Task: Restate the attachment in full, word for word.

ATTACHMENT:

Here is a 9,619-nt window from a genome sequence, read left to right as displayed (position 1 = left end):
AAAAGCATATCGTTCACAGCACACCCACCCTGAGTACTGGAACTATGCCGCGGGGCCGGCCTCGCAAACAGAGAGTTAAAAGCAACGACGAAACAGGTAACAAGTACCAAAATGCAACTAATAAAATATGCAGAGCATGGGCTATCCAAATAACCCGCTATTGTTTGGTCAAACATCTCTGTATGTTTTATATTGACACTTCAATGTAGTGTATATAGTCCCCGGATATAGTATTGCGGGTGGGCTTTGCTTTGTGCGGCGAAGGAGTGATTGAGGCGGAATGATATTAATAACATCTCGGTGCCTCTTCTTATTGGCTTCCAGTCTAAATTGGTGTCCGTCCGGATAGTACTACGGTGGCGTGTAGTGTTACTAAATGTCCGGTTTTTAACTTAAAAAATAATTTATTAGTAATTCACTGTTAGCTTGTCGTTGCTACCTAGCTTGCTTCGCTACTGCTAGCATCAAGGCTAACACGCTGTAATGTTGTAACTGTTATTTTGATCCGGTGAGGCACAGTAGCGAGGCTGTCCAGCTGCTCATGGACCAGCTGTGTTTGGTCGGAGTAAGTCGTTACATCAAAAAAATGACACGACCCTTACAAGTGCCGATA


Here is a 9,619-nt window from a genome sequence, read left to right as displayed (position 1 = left end):
AAAAGCATATCGTTCACAGCACACCCACCCTGAGTACTGGAACTATGCCGCGGGGCCGGCCTCGCAAACAGAGAGTTAAAAGCAACGACGAAACAGGTAACAAGTACCAAAATGCAACTAATAAAATATGCAGAGCATGGGCTATCCAAATAACCCGCTATTGTTTGGTCAAACATCTCTGTATGTTTTATATTGACACTTCAATGTAGTGTATATAGTCCCCGGATATAGTATTGCGGGTGGGCTTTGCTTTGTGCGGCGAAGGAGTGATTGAGGCGGAATGATATTAATAACATCTCGGTGCCTCTTCTTATTGGCTTCCAGTCTAAATTGGTGTCCGTCCGGATAGTACTACGGTGGCGTGTAGTGTTACTAAATGTCCGGTTTTTAACTTAAAAAATAATTTATTAGTAATTCACTGTTAGCTTGTCGTTGCTACCTAGCTTGCTTCGCTACTGCTAGCATCAAGGCTAACACGCTGTAATGTTGTAACTGTTATTTTGATCCGGTGAGGCACAGTAGCGAGGCTGTCCAGCTGCTCATGGACCAGCTGTGTTTGGTCGGAGTAAGTCGTTACATCAAAAAAATGACACGACCCTTACAAGTGCCGATA